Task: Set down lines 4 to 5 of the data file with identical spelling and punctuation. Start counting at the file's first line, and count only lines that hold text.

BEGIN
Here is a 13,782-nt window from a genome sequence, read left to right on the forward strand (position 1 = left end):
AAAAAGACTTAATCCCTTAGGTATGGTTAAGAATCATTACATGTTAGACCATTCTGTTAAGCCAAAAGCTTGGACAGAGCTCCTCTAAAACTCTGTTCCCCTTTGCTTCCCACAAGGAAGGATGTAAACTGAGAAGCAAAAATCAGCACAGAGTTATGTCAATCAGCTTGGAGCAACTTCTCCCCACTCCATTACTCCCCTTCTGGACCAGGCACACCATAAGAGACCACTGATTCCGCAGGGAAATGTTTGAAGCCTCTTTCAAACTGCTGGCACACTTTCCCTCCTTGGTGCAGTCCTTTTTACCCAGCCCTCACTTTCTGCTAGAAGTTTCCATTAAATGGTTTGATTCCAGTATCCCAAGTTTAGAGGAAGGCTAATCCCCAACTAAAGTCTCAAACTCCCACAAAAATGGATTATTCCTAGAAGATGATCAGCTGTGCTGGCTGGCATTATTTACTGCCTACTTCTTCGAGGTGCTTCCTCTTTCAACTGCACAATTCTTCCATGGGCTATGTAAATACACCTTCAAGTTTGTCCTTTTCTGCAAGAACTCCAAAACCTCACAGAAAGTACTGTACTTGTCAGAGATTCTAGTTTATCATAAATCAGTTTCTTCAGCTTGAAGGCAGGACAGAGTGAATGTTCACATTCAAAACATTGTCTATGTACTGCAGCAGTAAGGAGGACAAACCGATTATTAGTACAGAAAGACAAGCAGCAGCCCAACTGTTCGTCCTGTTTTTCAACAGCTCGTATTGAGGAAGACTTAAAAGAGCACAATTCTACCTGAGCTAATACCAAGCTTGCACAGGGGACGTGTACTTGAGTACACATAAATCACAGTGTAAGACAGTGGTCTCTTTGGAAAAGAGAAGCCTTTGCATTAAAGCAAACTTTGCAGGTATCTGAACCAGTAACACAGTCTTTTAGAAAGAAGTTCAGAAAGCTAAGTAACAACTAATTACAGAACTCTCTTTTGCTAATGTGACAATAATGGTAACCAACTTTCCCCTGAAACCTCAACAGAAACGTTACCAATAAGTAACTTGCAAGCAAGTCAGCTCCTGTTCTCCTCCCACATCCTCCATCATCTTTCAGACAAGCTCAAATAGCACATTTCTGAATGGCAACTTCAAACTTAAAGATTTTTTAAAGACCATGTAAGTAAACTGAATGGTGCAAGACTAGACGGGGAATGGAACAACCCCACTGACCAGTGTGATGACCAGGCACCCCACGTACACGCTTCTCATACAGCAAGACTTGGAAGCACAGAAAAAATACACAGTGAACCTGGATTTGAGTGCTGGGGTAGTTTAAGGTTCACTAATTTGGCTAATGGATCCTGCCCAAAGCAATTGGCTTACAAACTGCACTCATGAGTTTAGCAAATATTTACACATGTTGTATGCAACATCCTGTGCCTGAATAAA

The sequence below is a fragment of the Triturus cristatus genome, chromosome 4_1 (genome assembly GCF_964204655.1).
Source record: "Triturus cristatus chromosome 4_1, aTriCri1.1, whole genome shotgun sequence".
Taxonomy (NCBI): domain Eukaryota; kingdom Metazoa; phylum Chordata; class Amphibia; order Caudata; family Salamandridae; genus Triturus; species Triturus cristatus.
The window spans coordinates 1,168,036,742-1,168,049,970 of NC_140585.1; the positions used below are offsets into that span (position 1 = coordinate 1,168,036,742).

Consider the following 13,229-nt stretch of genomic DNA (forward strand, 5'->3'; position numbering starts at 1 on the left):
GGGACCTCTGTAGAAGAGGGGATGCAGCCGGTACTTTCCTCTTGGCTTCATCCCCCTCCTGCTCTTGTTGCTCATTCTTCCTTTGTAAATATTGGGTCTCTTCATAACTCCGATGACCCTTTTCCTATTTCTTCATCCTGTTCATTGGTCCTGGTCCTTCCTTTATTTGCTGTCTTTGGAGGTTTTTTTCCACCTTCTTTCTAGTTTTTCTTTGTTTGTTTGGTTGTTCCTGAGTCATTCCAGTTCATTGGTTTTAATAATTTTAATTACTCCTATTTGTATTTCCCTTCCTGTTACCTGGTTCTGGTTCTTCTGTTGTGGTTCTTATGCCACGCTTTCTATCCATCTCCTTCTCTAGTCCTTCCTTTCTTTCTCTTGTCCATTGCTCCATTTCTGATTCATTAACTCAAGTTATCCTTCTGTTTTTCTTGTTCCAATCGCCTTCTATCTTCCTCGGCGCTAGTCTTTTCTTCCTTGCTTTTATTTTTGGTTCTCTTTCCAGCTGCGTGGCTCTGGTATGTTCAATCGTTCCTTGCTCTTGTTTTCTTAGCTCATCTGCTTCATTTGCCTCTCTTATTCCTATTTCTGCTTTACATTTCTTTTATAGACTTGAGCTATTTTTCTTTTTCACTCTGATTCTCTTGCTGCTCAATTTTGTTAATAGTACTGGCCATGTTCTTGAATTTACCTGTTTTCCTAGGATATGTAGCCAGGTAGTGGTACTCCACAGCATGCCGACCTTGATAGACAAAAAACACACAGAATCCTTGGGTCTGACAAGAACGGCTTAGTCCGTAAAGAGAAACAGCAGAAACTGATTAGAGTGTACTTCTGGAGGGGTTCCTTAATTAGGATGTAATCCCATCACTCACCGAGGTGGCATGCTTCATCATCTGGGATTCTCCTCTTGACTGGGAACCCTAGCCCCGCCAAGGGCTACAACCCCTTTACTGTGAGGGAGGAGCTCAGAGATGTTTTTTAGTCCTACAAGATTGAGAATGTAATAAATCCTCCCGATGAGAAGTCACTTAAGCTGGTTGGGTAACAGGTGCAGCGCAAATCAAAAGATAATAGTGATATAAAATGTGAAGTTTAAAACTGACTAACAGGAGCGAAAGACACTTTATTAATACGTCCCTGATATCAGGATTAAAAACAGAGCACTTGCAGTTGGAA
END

Source record: "Triturus cristatus chromosome 4_1, aTriCri1.1, whole genome shotgun sequence".
Taxonomy (NCBI): domain Eukaryota; kingdom Metazoa; phylum Chordata; class Amphibia; order Caudata; family Salamandridae; genus Triturus; species Triturus cristatus.